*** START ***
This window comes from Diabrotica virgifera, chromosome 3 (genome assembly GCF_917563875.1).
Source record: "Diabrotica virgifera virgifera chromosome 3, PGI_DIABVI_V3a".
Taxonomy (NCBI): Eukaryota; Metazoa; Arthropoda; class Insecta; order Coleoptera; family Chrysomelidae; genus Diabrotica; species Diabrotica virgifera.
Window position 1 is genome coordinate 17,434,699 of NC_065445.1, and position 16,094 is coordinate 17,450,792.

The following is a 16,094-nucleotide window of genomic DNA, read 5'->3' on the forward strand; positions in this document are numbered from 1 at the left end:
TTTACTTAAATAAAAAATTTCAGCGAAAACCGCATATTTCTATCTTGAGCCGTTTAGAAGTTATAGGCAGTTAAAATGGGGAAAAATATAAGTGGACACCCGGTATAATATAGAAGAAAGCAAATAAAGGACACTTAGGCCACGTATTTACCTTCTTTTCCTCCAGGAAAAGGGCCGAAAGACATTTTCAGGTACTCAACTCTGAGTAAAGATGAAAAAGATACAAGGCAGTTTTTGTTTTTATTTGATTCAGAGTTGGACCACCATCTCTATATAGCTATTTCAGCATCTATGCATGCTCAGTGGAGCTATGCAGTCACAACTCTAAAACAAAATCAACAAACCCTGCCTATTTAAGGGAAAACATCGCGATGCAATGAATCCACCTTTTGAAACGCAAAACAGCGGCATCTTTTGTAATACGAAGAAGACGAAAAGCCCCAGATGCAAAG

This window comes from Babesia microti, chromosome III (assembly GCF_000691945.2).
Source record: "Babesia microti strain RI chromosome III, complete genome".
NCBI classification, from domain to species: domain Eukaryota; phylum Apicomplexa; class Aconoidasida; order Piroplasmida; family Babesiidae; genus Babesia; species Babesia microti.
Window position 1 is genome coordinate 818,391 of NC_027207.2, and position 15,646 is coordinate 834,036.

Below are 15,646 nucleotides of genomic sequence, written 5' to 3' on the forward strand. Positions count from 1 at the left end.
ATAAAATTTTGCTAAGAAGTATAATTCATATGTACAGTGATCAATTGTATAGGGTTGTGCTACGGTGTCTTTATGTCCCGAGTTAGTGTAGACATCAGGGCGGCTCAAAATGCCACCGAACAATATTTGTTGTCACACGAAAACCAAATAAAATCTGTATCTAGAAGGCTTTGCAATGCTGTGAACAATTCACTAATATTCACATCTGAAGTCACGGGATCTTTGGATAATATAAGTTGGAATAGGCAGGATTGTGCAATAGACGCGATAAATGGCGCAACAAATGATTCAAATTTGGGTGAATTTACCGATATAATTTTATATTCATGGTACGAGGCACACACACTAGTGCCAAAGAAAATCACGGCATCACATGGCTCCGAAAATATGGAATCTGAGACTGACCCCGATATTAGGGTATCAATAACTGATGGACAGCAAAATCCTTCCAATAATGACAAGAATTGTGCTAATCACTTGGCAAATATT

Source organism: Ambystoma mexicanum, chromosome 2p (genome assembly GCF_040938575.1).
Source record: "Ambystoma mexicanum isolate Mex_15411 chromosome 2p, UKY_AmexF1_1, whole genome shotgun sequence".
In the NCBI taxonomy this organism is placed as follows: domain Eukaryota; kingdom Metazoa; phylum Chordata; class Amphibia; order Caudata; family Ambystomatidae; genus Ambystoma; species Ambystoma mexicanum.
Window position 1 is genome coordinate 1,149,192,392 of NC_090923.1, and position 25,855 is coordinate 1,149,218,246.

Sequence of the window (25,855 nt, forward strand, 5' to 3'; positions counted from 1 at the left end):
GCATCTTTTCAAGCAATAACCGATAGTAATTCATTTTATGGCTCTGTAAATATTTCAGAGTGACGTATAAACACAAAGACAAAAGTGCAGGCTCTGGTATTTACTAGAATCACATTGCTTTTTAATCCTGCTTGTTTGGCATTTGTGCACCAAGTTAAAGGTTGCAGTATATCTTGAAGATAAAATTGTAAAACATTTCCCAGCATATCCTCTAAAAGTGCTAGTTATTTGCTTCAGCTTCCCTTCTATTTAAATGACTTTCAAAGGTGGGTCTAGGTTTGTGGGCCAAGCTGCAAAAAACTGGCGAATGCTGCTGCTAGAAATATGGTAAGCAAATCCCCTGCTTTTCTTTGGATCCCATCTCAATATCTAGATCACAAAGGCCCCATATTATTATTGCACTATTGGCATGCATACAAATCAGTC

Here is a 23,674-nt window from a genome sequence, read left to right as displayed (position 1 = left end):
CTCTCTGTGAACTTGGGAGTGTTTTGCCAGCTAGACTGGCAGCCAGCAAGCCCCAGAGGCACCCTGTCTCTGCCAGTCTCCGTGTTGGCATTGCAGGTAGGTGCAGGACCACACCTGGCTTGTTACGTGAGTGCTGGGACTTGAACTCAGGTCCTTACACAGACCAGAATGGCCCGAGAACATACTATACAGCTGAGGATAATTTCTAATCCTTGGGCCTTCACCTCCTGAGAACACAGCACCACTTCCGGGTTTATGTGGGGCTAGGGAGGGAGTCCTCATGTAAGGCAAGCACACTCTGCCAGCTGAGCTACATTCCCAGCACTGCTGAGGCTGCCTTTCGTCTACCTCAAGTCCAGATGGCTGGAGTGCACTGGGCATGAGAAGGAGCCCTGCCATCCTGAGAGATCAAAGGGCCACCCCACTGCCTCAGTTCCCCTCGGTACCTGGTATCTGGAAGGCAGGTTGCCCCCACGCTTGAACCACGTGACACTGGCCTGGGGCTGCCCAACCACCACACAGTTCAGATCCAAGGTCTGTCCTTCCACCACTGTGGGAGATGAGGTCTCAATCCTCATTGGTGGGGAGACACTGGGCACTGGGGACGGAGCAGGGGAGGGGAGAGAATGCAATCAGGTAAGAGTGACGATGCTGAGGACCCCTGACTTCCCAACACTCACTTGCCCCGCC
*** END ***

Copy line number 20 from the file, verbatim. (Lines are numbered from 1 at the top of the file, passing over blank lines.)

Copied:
CTCTCTGTGAACTTGGGAGTGTTTTGCCAGCTAGACTGGCAGCCAGCAAGCCCCAGAGGCACCCTGTCTCTGCCAGTCTCCGTGTTGGCATTGCAGGTAGGTGCAGGACCACACCTGGCTTGTTACGTGAGTGCTGGGACTTGAACTCAGGTCCTTACACAGACCAGAATGGCCCGAGAACATACTATACAGCTGAGGATAATTTCTAATCCTTGGGCCTTCACCTCCTGAGAACACAGCACCACTTCCGGGTTTATGTGGGGCTAGGGAGGGAGTCCTCATGTAAGGCAAGCACACTCTGCCAGCTGAGCTACATTCCCAGCACTGCTGAGGCTGCCTTTCGTCTACCTCAAGTCCAGATGGCTGGAGTGCACTGGGCATGAGAAGGAGCCCTGCCATCCTGAGAGATCAAAGGGCCACCCCACTGCCTCAGTTCCCCTCGGTACCTGGTATCTGGAAGGCAGGTTGCCCCCACGCTTGAACCACGTGACACTGGCCTGGGGCTGCCCAACCACCACACAGTTCAGATCCAAGGTCTGTCCTTCCACCACTGTGGGAGATGAGGTCTCAATCCTCATTGGTGGGGAGACACTGGGCACTGGGGACGGAGCAGGGGAGGGGAGAGAATGCAATCAGGTAAGAGTGACGATGCTGAGGACCCCTGACTTCCCAACACTCACTTGCCCCGCC